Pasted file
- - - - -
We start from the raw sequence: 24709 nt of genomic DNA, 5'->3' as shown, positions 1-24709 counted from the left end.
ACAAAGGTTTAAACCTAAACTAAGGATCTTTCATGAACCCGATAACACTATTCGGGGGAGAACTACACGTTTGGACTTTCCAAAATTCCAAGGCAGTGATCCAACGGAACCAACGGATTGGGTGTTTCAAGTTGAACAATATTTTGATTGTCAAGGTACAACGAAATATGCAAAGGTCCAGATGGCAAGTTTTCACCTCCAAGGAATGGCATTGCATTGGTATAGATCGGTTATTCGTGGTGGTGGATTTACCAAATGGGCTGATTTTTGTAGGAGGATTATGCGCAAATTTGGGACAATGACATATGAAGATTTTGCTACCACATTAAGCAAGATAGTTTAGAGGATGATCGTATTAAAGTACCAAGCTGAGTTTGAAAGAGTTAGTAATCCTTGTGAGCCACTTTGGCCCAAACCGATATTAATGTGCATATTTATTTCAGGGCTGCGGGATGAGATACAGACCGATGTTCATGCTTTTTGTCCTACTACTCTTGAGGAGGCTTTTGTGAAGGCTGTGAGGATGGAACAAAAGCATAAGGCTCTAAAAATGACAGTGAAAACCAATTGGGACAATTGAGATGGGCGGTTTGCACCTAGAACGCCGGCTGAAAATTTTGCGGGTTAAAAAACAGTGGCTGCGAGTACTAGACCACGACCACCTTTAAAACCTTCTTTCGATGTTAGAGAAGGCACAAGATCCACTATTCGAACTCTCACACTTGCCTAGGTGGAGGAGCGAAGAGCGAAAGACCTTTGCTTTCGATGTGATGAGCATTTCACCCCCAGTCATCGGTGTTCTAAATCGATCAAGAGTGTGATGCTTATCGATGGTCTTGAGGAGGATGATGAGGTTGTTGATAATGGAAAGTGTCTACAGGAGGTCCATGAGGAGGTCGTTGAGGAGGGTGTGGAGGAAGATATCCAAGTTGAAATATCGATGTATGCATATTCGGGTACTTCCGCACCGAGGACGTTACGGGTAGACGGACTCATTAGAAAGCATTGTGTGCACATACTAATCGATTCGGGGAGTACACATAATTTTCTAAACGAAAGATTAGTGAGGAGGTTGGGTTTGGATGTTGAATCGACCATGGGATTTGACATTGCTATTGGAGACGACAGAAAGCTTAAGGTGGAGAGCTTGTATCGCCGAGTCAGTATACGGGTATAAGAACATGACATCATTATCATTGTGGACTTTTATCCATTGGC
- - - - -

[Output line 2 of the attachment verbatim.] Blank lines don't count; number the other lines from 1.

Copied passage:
ACAAAGGTTTAAACCTAAACTAAGGATCTTTCATGAACCCGATAACACTATTCGGGGGAGAACTACACGTTTGGACTTTCCAAAATTCCAAGGCAGTGATCCAACGGAACCAACGGATTGGGTGTTTCAAGTTGAACAATATTTTGATTGTCAAGGTACAACGAAATATGCAAAGGTCCAGATGGCAAGTTTTCACCTCCAAGGAATGGCATTGCATTGGTATAGATCGGTTATTCGTGGTGGTGGATTTACCAAATGGGCTGATTTTTGTAGGAGGATTATGCGCAAATTTGGGACAATGACATATGAAGATTTTGCTACCACATTAAGCAAGATAGTTTAGAGGATGATCGTATTAAAGTACCAAGCTGAGTTTGAAAGAGTTAGTAATCCTTGTGAGCCACTTTGGCCCAAACCGATATTAATGTGCATATTTATTTCAGGGCTGCGGGATGAGATACAGACCGATGTTCATGCTTTTTGTCCTACTACTCTTGAGGAGGCTTTTGTGAAGGCTGTGAGGATGGAACAAAAGCATAAGGCTCTAAAAATGACAGTGAAAACCAATTGGGACAATTGAGATGGGCGGTTTGCACCTAGAACGCCGGCTGAAAATTTTGCGGGTTAAAAAACAGTGGCTGCGAGTACTAGACCACGACCACCTTTAAAACCTTCTTTCGATGTTAGAGAAGGCACAAGATCCACTATTCGAACTCTCACACTTGCCTAGGTGGAGGAGCGAAGAGCGAAAGACCTTTGCTTTCGATGTGATGAGCATTTCACCCCCAGTCATCGGTGTTCTAAATCGATCAAGAGTGTGATGCTTATCGATGGTCTTGAGGAGGATGATGAGGTTGTTGATAATGGAAAGTGTCTACAGGAGGTCCATGAGGAGGTCGTTGAGGAGGGTGTGGAGGAAGATATCCAAGTTGAAATATCGATGTATGCATATTCGGGTACTTCCGCACCGAGGACGTTACGGGTAGACGGACTCATTAGAAAGCATTGTGTGCACATACTAATCGATTCGGGGAGTACACATAATTTTCTAAACGAAAGATTAGTGAGGAGGTTGGGTTTGGATGTTGAATCGACCATGGGATTTGACATTGCTATTGGAGACGACAGAAAGCTTAAGGTGGAGAGCTTGTATCGCCGAGTCAGTATACGGGTATAAGAACATGACATCATTATCATTGTGGACTTTTATCCATTGGC